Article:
I was at Dodger Stadium last night to see the debut of newly traded-for third baseman Casey Blake, and he looked great, going 2-for-3 in the Dodgers 6-0 win over the Nationals. Earlier in the day, Blake had been traded from Cleveland for Jonathan Meloan and Carlos Santana.
The trade has drawn a wide mix of reactions from all sides of the baseball community. For the remainder of this season, the deal clearly helps the Dodgers. Casey Blake isn't an all-star, but he's an above-average hitter, who has some power, and his bat will add a sorely-needed boost to a Dodger team that has been inconsistent offensively all season long.
He's a significant upgrade over Blake DeWitt, who has been awful since he was NL Rookie of the Month back in May. At this point, it's best for DeWitt's development to play every day in AAA. He wasn't even supposed to be in the majors this season, and while he's talented, MLB scouting reports figured him out and he hasn't learned to adjust yet.
Blake will also be starting every day over Andy LaRoche, a third baseman who draws a wide variety of opinions. Scroll through Jon Weisman's Dodger Thoughts blog, and you'll find plenty of people who think that LaRoche has the talent to be a very good ballplayer, but bemoan that he's been jerked around by the organization and never given a fair a opportunity. It seems as though the mainstream LA media, such as the LA Times, has never been high on LaRoche, and they don't like what they've seen in the few snippets of playing time he's received.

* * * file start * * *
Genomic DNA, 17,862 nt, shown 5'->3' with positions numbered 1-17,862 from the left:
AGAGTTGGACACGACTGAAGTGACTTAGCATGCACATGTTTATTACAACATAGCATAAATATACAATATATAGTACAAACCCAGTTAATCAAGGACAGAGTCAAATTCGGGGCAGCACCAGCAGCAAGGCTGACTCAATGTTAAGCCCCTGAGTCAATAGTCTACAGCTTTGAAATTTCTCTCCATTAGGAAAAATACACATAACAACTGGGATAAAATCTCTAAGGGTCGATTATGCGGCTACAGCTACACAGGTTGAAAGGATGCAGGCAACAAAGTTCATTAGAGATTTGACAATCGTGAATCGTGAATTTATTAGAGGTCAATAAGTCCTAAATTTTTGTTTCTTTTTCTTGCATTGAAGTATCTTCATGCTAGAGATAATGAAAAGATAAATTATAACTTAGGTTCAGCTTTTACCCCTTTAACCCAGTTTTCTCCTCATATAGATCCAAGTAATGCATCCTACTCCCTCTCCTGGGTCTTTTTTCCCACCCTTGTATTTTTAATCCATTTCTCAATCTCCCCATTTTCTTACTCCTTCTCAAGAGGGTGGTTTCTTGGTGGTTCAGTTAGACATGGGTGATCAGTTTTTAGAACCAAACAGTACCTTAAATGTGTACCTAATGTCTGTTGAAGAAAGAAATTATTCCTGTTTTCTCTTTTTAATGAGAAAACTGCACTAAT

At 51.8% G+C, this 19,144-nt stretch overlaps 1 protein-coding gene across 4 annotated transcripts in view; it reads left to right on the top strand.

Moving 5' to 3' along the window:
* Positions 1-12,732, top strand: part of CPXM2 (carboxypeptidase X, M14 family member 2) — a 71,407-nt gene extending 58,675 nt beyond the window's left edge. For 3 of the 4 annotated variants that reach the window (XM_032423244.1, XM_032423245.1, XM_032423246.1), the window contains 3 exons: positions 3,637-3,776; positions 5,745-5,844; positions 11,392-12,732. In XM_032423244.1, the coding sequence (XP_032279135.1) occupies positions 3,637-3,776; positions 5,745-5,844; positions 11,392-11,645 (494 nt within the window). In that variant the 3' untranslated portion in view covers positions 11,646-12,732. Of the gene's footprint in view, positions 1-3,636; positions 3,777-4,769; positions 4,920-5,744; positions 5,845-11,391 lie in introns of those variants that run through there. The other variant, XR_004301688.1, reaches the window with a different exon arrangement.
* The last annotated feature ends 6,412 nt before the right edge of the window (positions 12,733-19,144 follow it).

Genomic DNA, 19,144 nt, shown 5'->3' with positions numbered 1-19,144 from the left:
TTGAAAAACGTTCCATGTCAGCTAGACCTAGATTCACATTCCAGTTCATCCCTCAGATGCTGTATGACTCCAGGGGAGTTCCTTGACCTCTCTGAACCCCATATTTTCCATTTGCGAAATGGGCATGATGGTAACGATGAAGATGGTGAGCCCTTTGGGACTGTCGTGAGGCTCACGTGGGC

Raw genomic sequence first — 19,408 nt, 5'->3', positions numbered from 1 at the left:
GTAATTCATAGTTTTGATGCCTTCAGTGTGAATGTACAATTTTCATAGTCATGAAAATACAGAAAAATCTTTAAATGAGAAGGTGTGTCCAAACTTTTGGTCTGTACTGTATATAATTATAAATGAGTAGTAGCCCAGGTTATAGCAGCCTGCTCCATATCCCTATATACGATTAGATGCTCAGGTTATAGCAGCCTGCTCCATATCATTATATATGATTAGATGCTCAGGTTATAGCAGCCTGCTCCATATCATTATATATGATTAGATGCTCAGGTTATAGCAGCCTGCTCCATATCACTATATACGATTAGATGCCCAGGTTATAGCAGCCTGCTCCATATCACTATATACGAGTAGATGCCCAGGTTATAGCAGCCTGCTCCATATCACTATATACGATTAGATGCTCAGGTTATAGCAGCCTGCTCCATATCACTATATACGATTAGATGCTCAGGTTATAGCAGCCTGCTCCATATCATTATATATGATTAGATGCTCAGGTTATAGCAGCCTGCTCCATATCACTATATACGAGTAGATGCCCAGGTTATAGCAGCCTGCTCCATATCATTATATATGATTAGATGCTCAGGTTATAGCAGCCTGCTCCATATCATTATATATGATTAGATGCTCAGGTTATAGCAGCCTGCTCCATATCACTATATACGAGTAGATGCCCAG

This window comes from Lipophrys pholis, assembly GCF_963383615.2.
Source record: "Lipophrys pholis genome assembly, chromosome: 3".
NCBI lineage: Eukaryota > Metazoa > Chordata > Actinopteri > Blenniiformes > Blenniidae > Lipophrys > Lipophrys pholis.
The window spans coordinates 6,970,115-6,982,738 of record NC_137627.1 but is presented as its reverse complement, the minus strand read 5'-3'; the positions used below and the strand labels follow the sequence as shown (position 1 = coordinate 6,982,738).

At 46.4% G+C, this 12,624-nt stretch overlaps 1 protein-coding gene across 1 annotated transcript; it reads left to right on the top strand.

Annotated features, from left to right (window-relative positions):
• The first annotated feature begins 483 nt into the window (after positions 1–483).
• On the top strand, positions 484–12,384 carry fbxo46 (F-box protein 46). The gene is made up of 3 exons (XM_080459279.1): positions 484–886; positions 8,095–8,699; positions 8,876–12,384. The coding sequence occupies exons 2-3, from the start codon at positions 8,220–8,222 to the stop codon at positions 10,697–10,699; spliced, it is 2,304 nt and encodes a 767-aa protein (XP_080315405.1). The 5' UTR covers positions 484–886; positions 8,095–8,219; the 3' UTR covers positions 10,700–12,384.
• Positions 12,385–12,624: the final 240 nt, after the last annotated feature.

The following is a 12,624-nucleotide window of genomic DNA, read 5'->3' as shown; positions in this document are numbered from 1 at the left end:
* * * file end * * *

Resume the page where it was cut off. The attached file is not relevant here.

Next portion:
If LaRoche hadn't torn a thumb ligament in spring training, then he almost certainly would have received the opportunity many felt he deserved. But now, at 24, he's almost too old to be a prospect, and one can't help but feel that the Dodgers organization has soured on him. There are still plenty of teams that like LaRoche, and I'd expect him to be traded in the offseason.
Blake also doesn't figure into the Dodgers future plans, as he's 34 years old, and a free agent after the season. For now, he's a rental down the stretch.
Joe Sheehan of Baseball Prospectus is critical of the deal, claiming the Dodgers gave up too much for 200 at-bats, and is disappointed that LaRoche's development is blocked. Jonathan Meloan flourished in the minor leagues as a reliever, but struggled in five games last September in the majors. He was converted to a starting pitcher this year, and struggled in that role in Las Vegas. In reality, he's probably best used as a reliever, and he could be a really good one.
Carlos Santana is putting up excellent numbers in Single-A, but he's a bit old for that level of the minors, and his path to the majors is obviously blocked by Russell Martin.
I'd argue that the Dodgers gave up a good package to get Casey Blake, and it has more potential than what they received. At the same point in time, it's questionable if that potential will ever be realized. While the Dodgers might have a losing record, they're only 1 game out of first place, there is no runaway team in the NL, and anything can happen in the playoffs. I can't see LaRoche thriving this season within the current structure of the Dodger organization, given the lack of patience that seems to exist with his game, even though it's probably not fair that impatience exists. For now, I think this helps the Dodgers in their pursuit towards the playoffs, and I'm not convinced they'll regret it 5 years from now.